Previous research has found that around 70% of elderly stroke patients are dependent on help from their partner. Most of this informal care is provided by elderly women.
In a study at the University of Gothenburg’s Sahlgrenska Academy, researcher Gunilla Gosman Hedström made a qualitative study in elderly women whose partner had stroke. Her study shows that many experience a serious lack of support and information from society.
Like “living with another man”
Initial support focuses on practical devices to make home-based care possible – but everyday life then throws up some very different problems. In Gunilla Gosman Hedström’s study, women reported frustration that they no longer recognised the man to whom they may have been married for as many as 50 years.
“Many stroke patients suffer from concentration problems, fatigue, irritation and difficulties communicating,” says Gosman-Hedström. “This means that the couple lose the intimacy and closeness that they once shared, which causes considerable sorrow. The women find that it’s like ‘living with another man’.”
Fear and guilt
In the present qualitative study, recently published in the Scandinavian Journal of Caring Sciences, 16 elderly women (median age 74) discussed their experience in focus groups. The results show that many live in constant fear of their partner suffering another stroke, and that they also feel guilty about any feelings of irritation they might have.
“The women saw their partners more as patients than as husbands,” Gunilla Gosman Hedström explains. “They felt tied down with little time to devote to their own needs, and the partner’s altered personality meant that many had cut down on socialising.
“Many have little time to themselves. They try to create time to carry out everyday activities, but the men struggle to be by themselves. For many women, the only chance of some ‘own time’ was to silent get out of bed once their partner was asleep for the night.”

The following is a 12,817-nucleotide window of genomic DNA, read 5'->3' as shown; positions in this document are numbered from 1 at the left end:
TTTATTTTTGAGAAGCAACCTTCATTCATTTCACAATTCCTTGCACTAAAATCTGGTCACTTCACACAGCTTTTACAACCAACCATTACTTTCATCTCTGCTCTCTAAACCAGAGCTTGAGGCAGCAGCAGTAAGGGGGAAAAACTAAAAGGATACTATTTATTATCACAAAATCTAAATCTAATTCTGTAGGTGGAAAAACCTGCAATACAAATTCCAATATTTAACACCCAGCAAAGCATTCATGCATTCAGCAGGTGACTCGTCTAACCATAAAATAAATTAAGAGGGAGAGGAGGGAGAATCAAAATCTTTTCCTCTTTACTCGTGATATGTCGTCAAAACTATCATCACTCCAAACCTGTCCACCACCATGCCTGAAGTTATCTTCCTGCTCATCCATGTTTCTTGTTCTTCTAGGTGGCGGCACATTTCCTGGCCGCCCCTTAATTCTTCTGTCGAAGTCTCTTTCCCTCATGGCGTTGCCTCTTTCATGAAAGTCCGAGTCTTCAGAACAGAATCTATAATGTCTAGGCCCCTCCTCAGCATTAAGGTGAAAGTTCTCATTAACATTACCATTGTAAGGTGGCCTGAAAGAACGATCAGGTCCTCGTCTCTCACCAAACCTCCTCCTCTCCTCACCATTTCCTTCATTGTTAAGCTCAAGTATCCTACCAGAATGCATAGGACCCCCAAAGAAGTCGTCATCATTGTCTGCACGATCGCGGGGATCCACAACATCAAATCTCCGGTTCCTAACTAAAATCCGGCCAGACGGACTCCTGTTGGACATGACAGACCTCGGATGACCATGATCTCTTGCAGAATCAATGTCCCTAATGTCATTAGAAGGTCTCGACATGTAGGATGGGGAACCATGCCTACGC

Despite the negative aspects, the women in the study wanted to continue to care for their husbands at home. However, they did call for more support, such as dayrehabilitation, longer periods of respite care, and greater consideration from health care- and social services. The researchers’ conclusion is that relatives should be offered special educational and training programmes, support groups of women in the same situation, and greater scope for individualized long-term action plans as different problems arise.
“If relatives did not provide this care, the health care- and social services would face a huge need for new care places at a cost far in excess of that of providing more support for informal carers,” says Gunilla Gosman-Hedström. “These women find that their help and support are taken for granted – in many cases they’re not even asked at discharge whether they’re actually able and willing to take care of their partner.”
The article “Mastering an unpredictable everyday life after stroke” was published in the Scandinavian Journal of Caring Sciences in February 2012.
Stroke is an umbrella term for cerebral infarction and cerebral haemorrhage and one of the most costly diseases in Sweden. Around 30,000 people suffer from strokes each year in Sweden , the majority of them over the age of 70. Around 100,000 people in Sweden currently live with some form of stroke-related disability.
Title: “Mastering an unpredictable everyday life after stroke”
Journal: Scandinavian Journal of Caring Sciences in February 2012.
Link to article: http://bit.ly/HkzoC7
Authors: Gunilla Gosman-Hedström PhD Associate Professor, Synneve Dahlin-Ivanoff PhD Professor
For more information, please contact:
Gunilla Gosman-Hedström, Associate Professor and Reg. Occupational Therapist, Institute of Neuroscience and Physiology, Sahlgrenska Academy, University of Gothenburg
Telephone: +46 (0)31 786 5727